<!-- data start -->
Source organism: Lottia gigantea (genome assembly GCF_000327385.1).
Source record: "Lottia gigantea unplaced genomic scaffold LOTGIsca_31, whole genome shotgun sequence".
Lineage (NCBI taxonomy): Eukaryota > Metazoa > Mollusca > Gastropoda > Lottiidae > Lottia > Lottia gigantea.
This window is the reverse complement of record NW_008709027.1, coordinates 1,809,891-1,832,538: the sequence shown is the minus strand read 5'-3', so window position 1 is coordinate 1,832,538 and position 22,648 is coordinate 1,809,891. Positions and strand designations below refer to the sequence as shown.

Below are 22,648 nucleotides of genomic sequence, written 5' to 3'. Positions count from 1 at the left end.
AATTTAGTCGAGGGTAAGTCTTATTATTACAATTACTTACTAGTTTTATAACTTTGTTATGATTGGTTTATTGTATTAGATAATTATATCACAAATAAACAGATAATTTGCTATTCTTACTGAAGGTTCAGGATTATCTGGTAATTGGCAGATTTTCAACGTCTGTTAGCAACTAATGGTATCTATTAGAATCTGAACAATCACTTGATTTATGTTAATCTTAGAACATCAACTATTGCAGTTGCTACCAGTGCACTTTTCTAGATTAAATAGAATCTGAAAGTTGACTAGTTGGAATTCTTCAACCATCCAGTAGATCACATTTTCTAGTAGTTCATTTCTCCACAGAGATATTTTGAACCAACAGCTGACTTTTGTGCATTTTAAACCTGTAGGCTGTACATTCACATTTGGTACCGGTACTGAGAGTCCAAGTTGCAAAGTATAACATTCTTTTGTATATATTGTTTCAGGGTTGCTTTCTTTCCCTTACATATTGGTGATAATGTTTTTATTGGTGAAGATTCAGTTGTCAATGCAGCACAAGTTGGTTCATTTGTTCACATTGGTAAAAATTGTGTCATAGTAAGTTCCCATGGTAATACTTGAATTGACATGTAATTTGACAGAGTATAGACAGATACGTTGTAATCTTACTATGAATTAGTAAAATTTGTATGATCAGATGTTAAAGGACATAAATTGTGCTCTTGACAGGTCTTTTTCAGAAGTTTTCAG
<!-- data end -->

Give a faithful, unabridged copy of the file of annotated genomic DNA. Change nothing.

Source organism: Lottia gigantea (genome assembly GCF_000327385.1).
Source record: "Lottia gigantea unplaced genomic scaffold LOTGIsca_31, whole genome shotgun sequence".
Lineage (NCBI taxonomy): Eukaryota > Metazoa > Mollusca > Gastropoda > Lottiidae > Lottia > Lottia gigantea.
This window is the reverse complement of record NW_008709027.1, coordinates 1,809,891-1,832,538: the sequence shown is the minus strand read 5'-3', so window position 1 is coordinate 1,832,538 and position 22,648 is coordinate 1,809,891. Positions and strand designations below refer to the sequence as shown.

Below are 22,648 nucleotides of genomic sequence, written 5' to 3'. Positions count from 1 at the left end.
AATTTAGTCGAGGGTAAGTCTTATTATTACAATTACTTACTAGTTTTATAACTTTGTTATGATTGGTTTATTGTATTAGATAATTATATCACAAATAAACAGATAATTTGCTATTCTTACTGAAGGTTCAGGATTATCTGGTAATTGGCAGATTTTCAACGTCTGTTAGCAACTAATGGTATCTATTAGAATCTGAACAATCACTTGATTTATGTTAATCTTAGAACATCAACTATTGCAGTTGCTACCAGTGCACTTTTCTAGATTAAATAGAATCTGAAAGTTGACTAGTTGGAATTCTTCAACCATCCAGTAGATCACATTTTCTAGTAGTTCATTTCTCCACAGAGATATTTTGAACCAACAGCTGACTTTTGTGCATTTTAAACCTGTAGGCTGTACATTCACATTTGGTACCGGTACTGAGAGTCCAAGTTGCAAAGTATAACATTCTTTTGTATATATTGTTTCAGGGTTGCTTTCTTTCCCTTACATATTGGTGATAATGTTTTTATTGGTGAAGATTCAGTTGTCAATGCAGCACAAGTTGGTTCATTTGTTCACATTGGTAAAAATTGTGTCATAGTAAGTTCCCATGGTAATACTTGAATTGACATGTAATTTGACAGAGTATAGACAGATACGTTGTAATCTTACTATGAATTAGTAAAATTTGTATGATCAGATGTTAAAGGACATAAATTGTGCTCTTGACAGGTCTTTTTCAGAAGTTTTCAG